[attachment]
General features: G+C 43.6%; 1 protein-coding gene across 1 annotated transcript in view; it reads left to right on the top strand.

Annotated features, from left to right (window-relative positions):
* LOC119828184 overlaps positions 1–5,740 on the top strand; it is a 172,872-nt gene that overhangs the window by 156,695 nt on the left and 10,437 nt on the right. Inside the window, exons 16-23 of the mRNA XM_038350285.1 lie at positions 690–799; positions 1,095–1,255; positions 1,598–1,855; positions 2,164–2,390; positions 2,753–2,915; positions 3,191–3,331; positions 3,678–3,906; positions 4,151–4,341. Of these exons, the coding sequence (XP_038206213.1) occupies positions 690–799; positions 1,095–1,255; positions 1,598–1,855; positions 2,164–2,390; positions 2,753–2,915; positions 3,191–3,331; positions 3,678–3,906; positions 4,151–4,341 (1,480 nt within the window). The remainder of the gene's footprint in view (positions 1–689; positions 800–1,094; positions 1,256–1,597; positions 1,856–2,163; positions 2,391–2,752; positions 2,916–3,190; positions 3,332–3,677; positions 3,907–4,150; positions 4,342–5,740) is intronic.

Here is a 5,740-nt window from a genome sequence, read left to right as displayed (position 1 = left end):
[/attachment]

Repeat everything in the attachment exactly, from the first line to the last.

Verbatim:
General features: G+C 43.6%; 1 protein-coding gene across 1 annotated transcript in view; it reads left to right on the top strand.

Annotated features, from left to right (window-relative positions):
* LOC119828184 overlaps positions 1–5,740 on the top strand; it is a 172,872-nt gene that overhangs the window by 156,695 nt on the left and 10,437 nt on the right. Inside the window, exons 16-23 of the mRNA XM_038350285.1 lie at positions 690–799; positions 1,095–1,255; positions 1,598–1,855; positions 2,164–2,390; positions 2,753–2,915; positions 3,191–3,331; positions 3,678–3,906; positions 4,151–4,341. Of these exons, the coding sequence (XP_038206213.1) occupies positions 690–799; positions 1,095–1,255; positions 1,598–1,855; positions 2,164–2,390; positions 2,753–2,915; positions 3,191–3,331; positions 3,678–3,906; positions 4,151–4,341 (1,480 nt within the window). The remainder of the gene's footprint in view (positions 1–689; positions 800–1,094; positions 1,256–1,597; positions 1,856–2,163; positions 2,391–2,752; positions 2,916–3,190; positions 3,332–3,677; positions 3,907–4,150; positions 4,342–5,740) is intronic.

Here is a 5,740-nt window from a genome sequence, read left to right as displayed (position 1 = left end):